Lessons of Struggle: South African Internal Opposition, 1960-1990

Lessons of Struggle: South African Internal Opposition, 1960-1990

Lessons of Struggle: South African Internal Opposition, 1960-1990

Lessons of Struggle: South African Internal Opposition, 1960-1990

Synopsis

This work provides an in-depth analysis of thirty years of South African opposition paying particular attention to the development of the Black Consciousness movement founded by Steve Biko, the ANC-aligned United Democratic Front, and the burgeoning trade unions. Marx demonstrates how each group's ideology, focusing respectively on racial assertiveness, national unity, and class organization, influenced each other, and shaped popular activism. His findings help to explain both the recent initiation of negotiations and possible future developments.

Excerpt

For me, as for many in my generation, entering college in the wake of the 1976 Soweto uprising, the South African struggle was an early focus for our political education. Our antiapartheid activism at the time was no doubt naive in some respects, but it expressed our moral outrage at a distant form of injustice that somehow resonated. Later, South Africa remained a living illustration of the issues that I had studied and pondered. Perhaps it gave me some connection with the experience of discrimination that so disrupted the lives of my grandparents and parents as Jews in Nazi Germany. Or perhaps I was drawn by vague comparisons with race relations in New York City, where I had grown up amidst neighborhoods demarcated by an informal urban apartheid. But for whatever reason, I wanted to know more.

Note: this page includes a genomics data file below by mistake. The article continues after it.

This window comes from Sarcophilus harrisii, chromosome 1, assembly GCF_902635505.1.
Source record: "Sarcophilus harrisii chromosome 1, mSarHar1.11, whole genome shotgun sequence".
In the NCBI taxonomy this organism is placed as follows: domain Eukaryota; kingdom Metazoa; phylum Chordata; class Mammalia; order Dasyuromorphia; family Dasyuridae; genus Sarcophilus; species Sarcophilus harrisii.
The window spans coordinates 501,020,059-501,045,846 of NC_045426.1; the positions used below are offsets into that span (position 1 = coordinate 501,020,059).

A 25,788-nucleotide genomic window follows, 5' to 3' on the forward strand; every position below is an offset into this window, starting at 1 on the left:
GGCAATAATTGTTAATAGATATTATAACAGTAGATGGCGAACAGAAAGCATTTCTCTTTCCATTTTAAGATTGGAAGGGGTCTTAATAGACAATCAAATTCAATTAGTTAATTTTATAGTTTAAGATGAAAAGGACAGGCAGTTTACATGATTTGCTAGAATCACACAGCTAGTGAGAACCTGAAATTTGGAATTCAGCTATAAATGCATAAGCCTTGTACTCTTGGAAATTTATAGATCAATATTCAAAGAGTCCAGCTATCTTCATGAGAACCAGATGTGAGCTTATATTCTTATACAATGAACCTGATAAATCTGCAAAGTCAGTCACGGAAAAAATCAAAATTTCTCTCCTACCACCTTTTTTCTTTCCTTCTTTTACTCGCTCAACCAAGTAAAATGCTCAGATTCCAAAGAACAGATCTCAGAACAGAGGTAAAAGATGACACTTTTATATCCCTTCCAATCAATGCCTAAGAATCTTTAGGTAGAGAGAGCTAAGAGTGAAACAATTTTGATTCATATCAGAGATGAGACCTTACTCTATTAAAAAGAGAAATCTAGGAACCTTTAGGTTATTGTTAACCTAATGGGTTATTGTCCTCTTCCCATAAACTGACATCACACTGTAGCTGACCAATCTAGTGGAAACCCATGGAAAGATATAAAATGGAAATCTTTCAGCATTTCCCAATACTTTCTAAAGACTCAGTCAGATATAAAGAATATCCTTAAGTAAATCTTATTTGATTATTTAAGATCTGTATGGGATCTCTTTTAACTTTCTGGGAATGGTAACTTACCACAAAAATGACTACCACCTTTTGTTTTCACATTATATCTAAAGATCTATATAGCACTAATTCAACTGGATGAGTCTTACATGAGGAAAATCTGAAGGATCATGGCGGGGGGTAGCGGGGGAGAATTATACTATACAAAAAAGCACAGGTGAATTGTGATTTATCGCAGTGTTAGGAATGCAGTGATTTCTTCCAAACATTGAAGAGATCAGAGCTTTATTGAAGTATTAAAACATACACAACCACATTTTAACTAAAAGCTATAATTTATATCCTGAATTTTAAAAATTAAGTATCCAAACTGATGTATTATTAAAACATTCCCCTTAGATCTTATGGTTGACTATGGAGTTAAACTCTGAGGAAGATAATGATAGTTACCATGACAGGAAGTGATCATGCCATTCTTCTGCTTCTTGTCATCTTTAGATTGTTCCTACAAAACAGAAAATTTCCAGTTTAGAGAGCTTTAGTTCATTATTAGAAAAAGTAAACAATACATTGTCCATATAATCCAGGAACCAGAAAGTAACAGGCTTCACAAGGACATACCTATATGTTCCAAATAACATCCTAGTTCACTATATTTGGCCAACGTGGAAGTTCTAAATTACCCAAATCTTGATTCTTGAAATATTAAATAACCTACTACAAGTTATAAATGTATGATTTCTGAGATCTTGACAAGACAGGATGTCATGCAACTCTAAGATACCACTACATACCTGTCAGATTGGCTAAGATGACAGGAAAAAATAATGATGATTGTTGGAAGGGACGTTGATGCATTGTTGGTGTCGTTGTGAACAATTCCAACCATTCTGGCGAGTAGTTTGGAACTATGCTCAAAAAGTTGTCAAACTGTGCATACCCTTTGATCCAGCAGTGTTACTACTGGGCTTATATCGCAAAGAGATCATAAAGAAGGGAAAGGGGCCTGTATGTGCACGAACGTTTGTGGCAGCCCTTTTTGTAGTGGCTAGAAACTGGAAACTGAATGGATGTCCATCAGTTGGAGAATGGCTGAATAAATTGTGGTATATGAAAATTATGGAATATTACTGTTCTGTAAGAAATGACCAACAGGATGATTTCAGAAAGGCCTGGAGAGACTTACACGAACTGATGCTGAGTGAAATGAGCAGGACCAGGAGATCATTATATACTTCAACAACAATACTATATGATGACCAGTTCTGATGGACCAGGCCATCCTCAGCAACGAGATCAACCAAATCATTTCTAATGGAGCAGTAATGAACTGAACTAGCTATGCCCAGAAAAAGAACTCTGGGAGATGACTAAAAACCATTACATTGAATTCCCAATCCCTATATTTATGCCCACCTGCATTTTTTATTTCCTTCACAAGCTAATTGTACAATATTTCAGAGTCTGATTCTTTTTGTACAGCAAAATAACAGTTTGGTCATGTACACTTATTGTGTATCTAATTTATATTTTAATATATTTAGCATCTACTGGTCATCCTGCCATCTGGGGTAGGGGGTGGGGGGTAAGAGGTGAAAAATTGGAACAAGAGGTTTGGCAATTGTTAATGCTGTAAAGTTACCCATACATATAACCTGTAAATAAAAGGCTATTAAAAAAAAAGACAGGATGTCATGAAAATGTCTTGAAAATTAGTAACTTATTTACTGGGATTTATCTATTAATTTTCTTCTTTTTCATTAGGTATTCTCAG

In 1984 I had my first opportunity to see South Africa. I spent much of that year helping plan and establish what was to become Khanya College, a university preparation program for politically active black students. It was exciting work during a time of burgeoning activism under the banners of the newly formed United Democratic Front and the National Forum. I found myself in the midst of many ideological debates about how educators, black elites, and whites could contribute to the struggle for a new South Africa. I even inadvertently contributed to such debates by accepting an invitation to attend the National Forum meeting of that year, where Black Consciousness adherents objected to the presence of whites, no matter how sympathetic. But adherents of nonracialism disagreed. Abstract debates about how best to confront oppression suddenly took on a more concrete dimension.

After such experiences, I wanted to understand the differences of ideology and strategy within the opposition -- in terms of both why they had developed and what differences they had made. In 1986, during the height of renewed repression, I was back in South Africa . . .

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